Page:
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Feeder, O2 Academy, Birmingham - review

A lot’s changed in 25 years. Cold War tensions bubbling away, arguments over whether the UK should be so cosy with Europe and the Royals making the headlines.

OK, well maybe not, but the point is one band, in its various guises, has enjoyed success and adulation over the decades.

Years haven’t always been kind to many of Britain’s 90s and noughties bands left in a pool of irrelevance in a world of social media.

But Feeder boasts a songbook thicker than a Yellow Pages (remember those?) and they delved deep into it for their ‘Best Of’ tour arriving at Birmingham’s O2 Academy.

Feeder. Picture by: Aatish Ramchurn

Duo Grant Nicholas and Taka Hirose arrived to a loud chorus of chants of ‘Feeder’ by a crowd unleashed reliving their days seeing the band in their pomp.

Bassist Taka is still effortlessly cool, sporting his mohawk, shades and a steely look straight out of a fashion shoot.

Grant kept it simple. T-shirt, long hair, and a smirk on his face every time a crowd-surfer got grappled by security.

His vocals only occasionally creaked, but little did the crowd care; this was a celebration.

Feeder. Picture by: Aatish Ramchurn

Those thinking this would be a quick flash through the hits were mistaken.

No, Feeder are getting reflective. Even Nicholas admitted it was a long set at two hours-plus.

Crowd-pleasers Feeling the Moment, Come Back Around, Buck Rogers and Pushing the Senses were interspersed with newer favourites like Eskimo.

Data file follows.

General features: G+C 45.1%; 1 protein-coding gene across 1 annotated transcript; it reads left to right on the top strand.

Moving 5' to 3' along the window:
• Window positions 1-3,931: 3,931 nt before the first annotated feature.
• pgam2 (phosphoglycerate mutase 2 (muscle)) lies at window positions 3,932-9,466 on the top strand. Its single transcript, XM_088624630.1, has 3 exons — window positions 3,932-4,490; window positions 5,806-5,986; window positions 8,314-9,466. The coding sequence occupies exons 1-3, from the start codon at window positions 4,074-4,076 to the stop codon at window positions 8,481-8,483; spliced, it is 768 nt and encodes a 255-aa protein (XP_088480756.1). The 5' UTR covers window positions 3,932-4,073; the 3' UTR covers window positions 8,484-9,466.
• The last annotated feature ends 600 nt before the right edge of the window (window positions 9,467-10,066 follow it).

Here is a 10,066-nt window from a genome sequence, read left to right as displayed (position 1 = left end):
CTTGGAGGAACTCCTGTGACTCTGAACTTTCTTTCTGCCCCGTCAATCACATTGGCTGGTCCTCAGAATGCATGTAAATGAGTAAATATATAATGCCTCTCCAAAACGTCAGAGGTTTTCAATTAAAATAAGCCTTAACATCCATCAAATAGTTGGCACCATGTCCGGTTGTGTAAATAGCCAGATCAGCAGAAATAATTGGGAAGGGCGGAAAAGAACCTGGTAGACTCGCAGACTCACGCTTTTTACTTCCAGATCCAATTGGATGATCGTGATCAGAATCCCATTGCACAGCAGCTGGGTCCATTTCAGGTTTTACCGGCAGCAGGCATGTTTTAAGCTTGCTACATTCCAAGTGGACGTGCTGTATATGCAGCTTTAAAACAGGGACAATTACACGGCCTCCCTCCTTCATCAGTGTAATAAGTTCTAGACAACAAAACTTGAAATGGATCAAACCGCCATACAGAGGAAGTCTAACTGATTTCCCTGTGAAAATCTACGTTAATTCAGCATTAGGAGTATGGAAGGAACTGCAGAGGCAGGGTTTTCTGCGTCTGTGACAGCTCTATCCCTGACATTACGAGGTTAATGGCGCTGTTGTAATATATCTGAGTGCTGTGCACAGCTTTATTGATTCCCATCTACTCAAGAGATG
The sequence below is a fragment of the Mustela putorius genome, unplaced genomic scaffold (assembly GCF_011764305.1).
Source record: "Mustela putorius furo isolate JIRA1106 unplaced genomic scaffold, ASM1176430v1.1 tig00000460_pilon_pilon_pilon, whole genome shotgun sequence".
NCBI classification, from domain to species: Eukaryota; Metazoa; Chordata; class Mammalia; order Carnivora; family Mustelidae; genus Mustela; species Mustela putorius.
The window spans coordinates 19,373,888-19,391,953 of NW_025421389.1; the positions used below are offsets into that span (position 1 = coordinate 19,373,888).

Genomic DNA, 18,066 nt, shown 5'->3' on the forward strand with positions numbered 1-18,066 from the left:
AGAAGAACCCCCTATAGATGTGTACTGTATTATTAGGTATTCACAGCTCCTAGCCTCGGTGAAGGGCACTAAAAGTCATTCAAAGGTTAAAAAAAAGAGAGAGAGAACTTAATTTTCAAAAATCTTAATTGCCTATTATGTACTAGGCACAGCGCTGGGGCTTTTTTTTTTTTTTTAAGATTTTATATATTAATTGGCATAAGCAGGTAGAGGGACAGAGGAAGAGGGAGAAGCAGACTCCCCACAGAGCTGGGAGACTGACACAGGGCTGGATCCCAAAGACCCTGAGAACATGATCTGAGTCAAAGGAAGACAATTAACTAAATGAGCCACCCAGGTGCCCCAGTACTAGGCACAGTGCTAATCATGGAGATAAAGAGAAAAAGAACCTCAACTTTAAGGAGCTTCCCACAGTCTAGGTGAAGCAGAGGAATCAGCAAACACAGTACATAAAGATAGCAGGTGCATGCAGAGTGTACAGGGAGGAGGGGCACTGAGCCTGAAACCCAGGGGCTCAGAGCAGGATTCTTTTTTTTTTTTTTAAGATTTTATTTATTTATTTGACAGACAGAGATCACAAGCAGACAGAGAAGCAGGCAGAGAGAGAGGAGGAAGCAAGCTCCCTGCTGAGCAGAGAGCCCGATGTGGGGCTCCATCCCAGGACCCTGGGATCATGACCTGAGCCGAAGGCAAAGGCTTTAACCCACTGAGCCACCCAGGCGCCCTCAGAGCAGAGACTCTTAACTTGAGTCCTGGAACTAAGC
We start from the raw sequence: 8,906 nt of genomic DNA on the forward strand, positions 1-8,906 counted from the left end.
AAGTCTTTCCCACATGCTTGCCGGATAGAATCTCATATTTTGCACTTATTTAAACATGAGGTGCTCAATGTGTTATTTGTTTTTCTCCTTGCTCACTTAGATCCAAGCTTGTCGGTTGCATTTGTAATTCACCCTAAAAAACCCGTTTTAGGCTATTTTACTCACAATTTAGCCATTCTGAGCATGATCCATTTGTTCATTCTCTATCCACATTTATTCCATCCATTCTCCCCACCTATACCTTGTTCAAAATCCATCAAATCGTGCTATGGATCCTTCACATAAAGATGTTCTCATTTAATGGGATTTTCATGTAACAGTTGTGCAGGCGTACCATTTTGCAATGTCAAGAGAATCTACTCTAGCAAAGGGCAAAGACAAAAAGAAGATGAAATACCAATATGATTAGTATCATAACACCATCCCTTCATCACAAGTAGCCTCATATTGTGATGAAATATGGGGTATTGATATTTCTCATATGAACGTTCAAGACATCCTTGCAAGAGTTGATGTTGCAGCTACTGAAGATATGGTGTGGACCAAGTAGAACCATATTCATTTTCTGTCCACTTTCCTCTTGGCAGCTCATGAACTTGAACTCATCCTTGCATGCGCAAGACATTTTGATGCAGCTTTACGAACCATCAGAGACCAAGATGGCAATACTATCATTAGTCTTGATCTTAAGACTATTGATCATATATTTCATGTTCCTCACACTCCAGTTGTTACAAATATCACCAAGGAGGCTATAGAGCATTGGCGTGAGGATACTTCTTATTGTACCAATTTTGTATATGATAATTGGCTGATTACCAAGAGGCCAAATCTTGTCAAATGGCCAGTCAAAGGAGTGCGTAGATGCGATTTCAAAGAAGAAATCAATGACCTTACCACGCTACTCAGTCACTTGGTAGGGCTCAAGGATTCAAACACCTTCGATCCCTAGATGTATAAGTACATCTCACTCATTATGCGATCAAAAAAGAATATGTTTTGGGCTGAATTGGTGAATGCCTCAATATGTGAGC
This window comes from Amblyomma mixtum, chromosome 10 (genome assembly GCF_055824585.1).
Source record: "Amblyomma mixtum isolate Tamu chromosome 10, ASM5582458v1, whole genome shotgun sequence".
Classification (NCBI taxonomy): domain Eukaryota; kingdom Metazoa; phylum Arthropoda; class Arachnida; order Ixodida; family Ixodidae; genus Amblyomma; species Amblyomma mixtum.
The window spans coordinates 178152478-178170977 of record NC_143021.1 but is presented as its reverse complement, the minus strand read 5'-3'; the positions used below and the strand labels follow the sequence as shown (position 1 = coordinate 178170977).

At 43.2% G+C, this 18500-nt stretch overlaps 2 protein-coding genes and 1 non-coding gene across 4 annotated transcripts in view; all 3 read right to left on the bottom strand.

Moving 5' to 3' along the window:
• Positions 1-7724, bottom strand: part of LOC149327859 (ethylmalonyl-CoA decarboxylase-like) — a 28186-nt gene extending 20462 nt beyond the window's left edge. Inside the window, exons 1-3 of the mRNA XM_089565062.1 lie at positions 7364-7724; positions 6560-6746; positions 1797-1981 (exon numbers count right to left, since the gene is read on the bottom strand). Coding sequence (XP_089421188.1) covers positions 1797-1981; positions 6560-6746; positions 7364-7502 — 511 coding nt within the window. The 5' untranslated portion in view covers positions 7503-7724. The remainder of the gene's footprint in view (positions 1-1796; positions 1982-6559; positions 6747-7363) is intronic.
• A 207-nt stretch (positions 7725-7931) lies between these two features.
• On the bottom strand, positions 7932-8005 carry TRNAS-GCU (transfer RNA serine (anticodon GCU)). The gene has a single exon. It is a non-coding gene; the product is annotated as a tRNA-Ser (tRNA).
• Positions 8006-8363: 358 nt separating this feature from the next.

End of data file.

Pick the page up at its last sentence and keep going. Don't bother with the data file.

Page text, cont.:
There was a wistful sense of longing through many of their songs, including High, performed against the backdrop of the passing of the band’s original drummer and co-founder Jon Lee in 2002.

Feeder. Picture by: Aatish Ramchurn

Nicholas appeared to be cherishing the show, dipping into rarely-performed tracks like Piece by Piece. He even broke his foot pedal proving him to be as energetic as ever.

But the finale couldn’t pass without the thrashing chaos of Seven Days in the Sun and Just a Day.

Supporting were pop punk four-piece Sweet Little Machine who won the chance to open for Feeder for two of their dates on the tour via Kerrang radio.

Feeder. Picture by: Aatish Ramchurn

The spiky outfit were raw but engaging, encouraging more crowd participation and sing-alongs than I’ve seen from a support act for a while with single Machine a highlight.

Feeder may now be the elder statesmen but they can come back around anytime.

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